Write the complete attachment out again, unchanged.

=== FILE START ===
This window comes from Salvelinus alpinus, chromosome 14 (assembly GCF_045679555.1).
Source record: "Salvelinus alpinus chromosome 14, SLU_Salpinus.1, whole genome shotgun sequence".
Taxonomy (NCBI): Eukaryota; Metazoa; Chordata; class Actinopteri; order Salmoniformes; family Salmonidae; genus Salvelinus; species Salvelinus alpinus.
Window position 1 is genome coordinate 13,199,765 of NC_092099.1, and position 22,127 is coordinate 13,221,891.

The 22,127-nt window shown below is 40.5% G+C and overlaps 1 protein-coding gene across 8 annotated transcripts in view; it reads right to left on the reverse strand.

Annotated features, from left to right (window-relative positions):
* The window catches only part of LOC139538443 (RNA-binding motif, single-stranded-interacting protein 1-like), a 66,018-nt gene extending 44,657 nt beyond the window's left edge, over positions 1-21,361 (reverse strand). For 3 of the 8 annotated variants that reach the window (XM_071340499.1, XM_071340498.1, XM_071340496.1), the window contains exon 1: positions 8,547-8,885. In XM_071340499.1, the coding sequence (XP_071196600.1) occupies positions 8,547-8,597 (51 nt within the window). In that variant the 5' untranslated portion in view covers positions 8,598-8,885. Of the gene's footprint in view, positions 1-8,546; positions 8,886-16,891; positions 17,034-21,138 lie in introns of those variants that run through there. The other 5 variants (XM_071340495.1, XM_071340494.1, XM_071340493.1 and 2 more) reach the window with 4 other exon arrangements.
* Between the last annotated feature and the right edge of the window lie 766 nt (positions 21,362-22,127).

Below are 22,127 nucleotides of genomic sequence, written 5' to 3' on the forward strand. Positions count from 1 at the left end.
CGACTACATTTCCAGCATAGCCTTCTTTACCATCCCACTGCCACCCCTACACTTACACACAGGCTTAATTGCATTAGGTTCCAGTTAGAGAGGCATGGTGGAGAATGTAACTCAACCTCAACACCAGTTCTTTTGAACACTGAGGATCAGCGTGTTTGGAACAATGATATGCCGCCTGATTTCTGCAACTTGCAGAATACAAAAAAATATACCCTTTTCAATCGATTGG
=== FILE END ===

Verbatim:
This window comes from Salvelinus alpinus, chromosome 14 (assembly GCF_045679555.1).
Source record: "Salvelinus alpinus chromosome 14, SLU_Salpinus.1, whole genome shotgun sequence".
Taxonomy (NCBI): Eukaryota; Metazoa; Chordata; class Actinopteri; order Salmoniformes; family Salmonidae; genus Salvelinus; species Salvelinus alpinus.
Window position 1 is genome coordinate 13,199,765 of NC_092099.1, and position 22,127 is coordinate 13,221,891.

The 22,127-nt window shown below is 40.5% G+C and overlaps 1 protein-coding gene across 8 annotated transcripts in view; it reads right to left on the reverse strand.

Annotated features, from left to right (window-relative positions):
* The window catches only part of LOC139538443 (RNA-binding motif, single-stranded-interacting protein 1-like), a 66,018-nt gene extending 44,657 nt beyond the window's left edge, over positions 1-21,361 (reverse strand). For 3 of the 8 annotated variants that reach the window (XM_071340499.1, XM_071340498.1, XM_071340496.1), the window contains exon 1: positions 8,547-8,885. In XM_071340499.1, the coding sequence (XP_071196600.1) occupies positions 8,547-8,597 (51 nt within the window). In that variant the 5' untranslated portion in view covers positions 8,598-8,885. Of the gene's footprint in view, positions 1-8,546; positions 8,886-16,891; positions 17,034-21,138 lie in introns of those variants that run through there. The other 5 variants (XM_071340495.1, XM_071340494.1, XM_071340493.1 and 2 more) reach the window with 4 other exon arrangements.
* Between the last annotated feature and the right edge of the window lie 766 nt (positions 21,362-22,127).

Below are 22,127 nucleotides of genomic sequence, written 5' to 3' on the forward strand. Positions count from 1 at the left end.
CGACTACATTTCCAGCATAGCCTTCTTTACCATCCCACTGCCACCCCTACACTTACACACAGGCTTAATTGCATTAGGTTCCAGTTAGAGAGGCATGGTGGAGAATGTAACTCAACCTCAACACCAGTTCTTTTGAACACTGAGGATCAGCGTGTTTGGAACAATGATATGCCGCCTGATTTCTGCAACTTGCAGAATACAAAAAAATATACCCTTTTCAATCGATTGG